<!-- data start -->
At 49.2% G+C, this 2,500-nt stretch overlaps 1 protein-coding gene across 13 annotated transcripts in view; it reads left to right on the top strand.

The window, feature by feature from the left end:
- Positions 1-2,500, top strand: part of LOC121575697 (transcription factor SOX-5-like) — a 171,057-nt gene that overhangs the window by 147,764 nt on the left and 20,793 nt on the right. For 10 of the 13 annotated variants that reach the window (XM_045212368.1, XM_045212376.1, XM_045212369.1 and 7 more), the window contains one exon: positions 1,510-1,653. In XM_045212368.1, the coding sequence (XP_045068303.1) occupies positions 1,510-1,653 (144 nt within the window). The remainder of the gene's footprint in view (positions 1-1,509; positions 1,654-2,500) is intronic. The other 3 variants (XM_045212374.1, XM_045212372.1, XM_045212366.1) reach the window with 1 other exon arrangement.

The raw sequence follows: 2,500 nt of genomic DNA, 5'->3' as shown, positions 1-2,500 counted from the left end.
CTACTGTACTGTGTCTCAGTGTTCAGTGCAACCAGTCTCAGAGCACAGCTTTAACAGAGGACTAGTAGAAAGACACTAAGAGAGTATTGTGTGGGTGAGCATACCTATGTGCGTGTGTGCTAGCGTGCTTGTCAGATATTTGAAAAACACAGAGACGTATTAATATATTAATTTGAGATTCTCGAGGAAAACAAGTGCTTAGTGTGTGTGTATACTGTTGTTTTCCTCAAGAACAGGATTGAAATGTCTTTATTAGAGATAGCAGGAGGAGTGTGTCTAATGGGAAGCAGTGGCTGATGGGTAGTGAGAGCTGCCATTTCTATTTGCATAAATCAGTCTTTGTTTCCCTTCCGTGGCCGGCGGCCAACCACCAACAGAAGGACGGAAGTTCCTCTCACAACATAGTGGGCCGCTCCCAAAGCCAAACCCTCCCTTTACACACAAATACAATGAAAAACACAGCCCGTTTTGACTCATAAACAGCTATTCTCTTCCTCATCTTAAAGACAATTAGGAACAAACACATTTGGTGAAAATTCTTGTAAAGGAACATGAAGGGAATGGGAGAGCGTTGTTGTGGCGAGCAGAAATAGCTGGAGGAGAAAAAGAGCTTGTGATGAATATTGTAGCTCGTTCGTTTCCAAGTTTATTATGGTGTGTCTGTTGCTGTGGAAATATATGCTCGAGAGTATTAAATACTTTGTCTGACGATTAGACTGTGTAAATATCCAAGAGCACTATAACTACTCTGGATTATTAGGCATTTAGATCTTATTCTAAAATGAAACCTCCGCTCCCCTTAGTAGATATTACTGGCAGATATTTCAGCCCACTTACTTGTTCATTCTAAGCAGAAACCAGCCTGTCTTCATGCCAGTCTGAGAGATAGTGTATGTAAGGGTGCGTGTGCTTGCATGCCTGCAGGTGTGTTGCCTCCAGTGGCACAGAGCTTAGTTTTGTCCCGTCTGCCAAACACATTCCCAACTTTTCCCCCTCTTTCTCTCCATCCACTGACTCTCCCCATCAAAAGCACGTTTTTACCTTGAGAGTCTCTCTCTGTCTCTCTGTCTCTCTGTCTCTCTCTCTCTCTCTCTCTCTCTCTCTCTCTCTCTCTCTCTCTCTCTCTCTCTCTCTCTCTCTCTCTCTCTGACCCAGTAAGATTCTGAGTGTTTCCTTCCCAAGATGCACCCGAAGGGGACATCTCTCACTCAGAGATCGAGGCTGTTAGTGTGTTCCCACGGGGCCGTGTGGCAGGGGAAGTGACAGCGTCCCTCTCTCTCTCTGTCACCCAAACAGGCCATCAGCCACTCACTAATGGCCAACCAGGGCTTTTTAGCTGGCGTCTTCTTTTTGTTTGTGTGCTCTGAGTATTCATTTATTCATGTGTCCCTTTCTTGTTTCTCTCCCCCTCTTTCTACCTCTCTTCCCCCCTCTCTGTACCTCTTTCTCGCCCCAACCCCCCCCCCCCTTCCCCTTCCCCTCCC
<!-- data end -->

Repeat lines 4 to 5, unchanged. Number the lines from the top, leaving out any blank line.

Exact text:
The raw sequence follows: 2,500 nt of genomic DNA, 5'->3' as shown, positions 1-2,500 counted from the left end.
CTACTGTACTGTGTCTCAGTGTTCAGTGCAACCAGTCTCAGAGCACAGCTTTAACAGAGGACTAGTAGAAAGACACTAAGAGAGTATTGTGTGGGTGAGCATACCTATGTGCGTGTGTGCTAGCGTGCTTGTCAGATATTTGAAAAACACAGAGACGTATTAATATATTAATTTGAGATTCTCGAGGAAAACAAGTGCTTAGTGTGTGTGTATACTGTTGTTTTCCTCAAGAACAGGATTGAAATGTCTTTATTAGAGATAGCAGGAGGAGTGTGTCTAATGGGAAGCAGTGGCTGATGGGTAGTGAGAGCTGCCATTTCTATTTGCATAAATCAGTCTTTGTTTCCCTTCCGTGGCCGGCGGCCAACCACCAACAGAAGGACGGAAGTTCCTCTCACAACATAGTGGGCCGCTCCCAAAGCCAAACCCTCCCTTTACACACAAATACAATGAAAAACACAGCCCGTTTTGACTCATAAACAGCTATTCTCTTCCTCATCTTAAAGACAATTAGGAACAAACACATTTGGTGAAAATTCTTGTAAAGGAACATGAAGGGAATGGGAGAGCGTTGTTGTGGCGAGCAGAAATAGCTGGAGGAGAAAAAGAGCTTGTGATGAATATTGTAGCTCGTTCGTTTCCAAGTTTATTATGGTGTGTCTGTTGCTGTGGAAATATATGCTCGAGAGTATTAAATACTTTGTCTGACGATTAGACTGTGTAAATATCCAAGAGCACTATAACTACTCTGGATTATTAGGCATTTAGATCTTATTCTAAAATGAAACCTCCGCTCCCCTTAGTAGATATTACTGGCAGATATTTCAGCCCACTTACTTGTTCATTCTAAGCAGAAACCAGCCTGTCTTCATGCCAGTCTGAGAGATAGTGTATGTAAGGGTGCGTGTGCTTGCATGCCTGCAGGTGTGTTGCCTCCAGTGGCACAGAGCTTAGTTTTGTCCCGTCTGCCAAACACATTCCCAACTTTTCCCCCTCTTTCTCTCCATCCACTGACTCTCCCCATCAAAAGCACGTTTTTACCTTGAGAGTCTCTCTCTGTCTCTCTGTCTCTCTGTCTCTCTCTCTCTCTCTCTCTCTCTCTCTCTCTCTCTCTCTCTCTCTCTCTCTCTCTCTCTCTCTCTCTCTCTGACCCAGTAAGATTCTGAGTGTTTCCTTCCCAAGATGCACCCGAAGGGGACATCTCTCACTCAGAGATCGAGGCTGTTAGTGTGTTCCCACGGGGCCGTGTGGCAGGGGAAGTGACAGCGTCCCTCTCTCTCTCTGTCACCCAAACAGGCCATCAGCCACTCACTAATGGCCAACCAGGGCTTTTTAGCTGGCGTCTTCTTTTTGTTTGTGTGCTCTGAGTATTCATTTATTCATGTGTCCCTTTCTTGTTTCTCTCCCCCTCTTTCTACCTCTCTTCCCCCCTCTCTGTACCTCTTTCTCGCCCCAACCCCCCCCCCCCTTCCCCTTCCCCTCCC